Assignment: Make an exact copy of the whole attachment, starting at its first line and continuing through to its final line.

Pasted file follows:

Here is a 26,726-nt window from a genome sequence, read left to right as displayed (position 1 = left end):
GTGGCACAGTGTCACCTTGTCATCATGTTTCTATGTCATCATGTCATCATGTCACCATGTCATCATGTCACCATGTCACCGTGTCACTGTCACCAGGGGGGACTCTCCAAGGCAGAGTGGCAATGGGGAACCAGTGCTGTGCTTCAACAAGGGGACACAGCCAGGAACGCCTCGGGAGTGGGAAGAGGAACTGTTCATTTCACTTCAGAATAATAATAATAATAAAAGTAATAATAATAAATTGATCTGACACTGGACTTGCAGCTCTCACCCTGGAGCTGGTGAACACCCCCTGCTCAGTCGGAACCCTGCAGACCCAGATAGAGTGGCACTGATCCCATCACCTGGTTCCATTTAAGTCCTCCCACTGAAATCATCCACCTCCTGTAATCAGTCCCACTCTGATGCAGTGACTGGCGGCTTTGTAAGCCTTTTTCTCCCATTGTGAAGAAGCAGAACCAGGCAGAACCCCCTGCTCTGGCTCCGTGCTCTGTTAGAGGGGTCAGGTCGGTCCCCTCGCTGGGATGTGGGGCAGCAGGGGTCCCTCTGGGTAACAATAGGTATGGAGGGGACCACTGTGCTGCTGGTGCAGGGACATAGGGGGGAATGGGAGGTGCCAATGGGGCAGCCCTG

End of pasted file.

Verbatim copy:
Here is a 26,726-nt window from a genome sequence, read left to right as displayed (position 1 = left end):
GTGGCACAGTGTCACCTTGTCATCATGTTTCTATGTCATCATGTCATCATGTCACCATGTCATCATGTCACCATGTCACCGTGTCACTGTCACCAGGGGGGACTCTCCAAGGCAGAGTGGCAATGGGGAACCAGTGCTGTGCTTCAACAAGGGGACACAGCCAGGAACGCCTCGGGAGTGGGAAGAGGAACTGTTCATTTCACTTCAGAATAATAATAATAATAAAAGTAATAATAATAAATTGATCTGACACTGGACTTGCAGCTCTCACCCTGGAGCTGGTGAACACCCCCTGCTCAGTCGGAACCCTGCAGACCCAGATAGAGTGGCACTGATCCCATCACCTGGTTCCATTTAAGTCCTCCCACTGAAATCATCCACCTCCTGTAATCAGTCCCACTCTGATGCAGTGACTGGCGGCTTTGTAAGCCTTTTTCTCCCATTGTGAAGAAGCAGAACCAGGCAGAACCCCCTGCTCTGGCTCCGTGCTCTGTTAGAGGGGTCAGGTCGGTCCCCTCGCTGGGATGTGGGGCAGCAGGGGTCCCTCTGGGTAACAATAGGTATGGAGGGGACCACTGTGCTGCTGGTGCAGGGACATAGGGGGGAATGGGAGGTGCCAATGGGGCAGCCCTG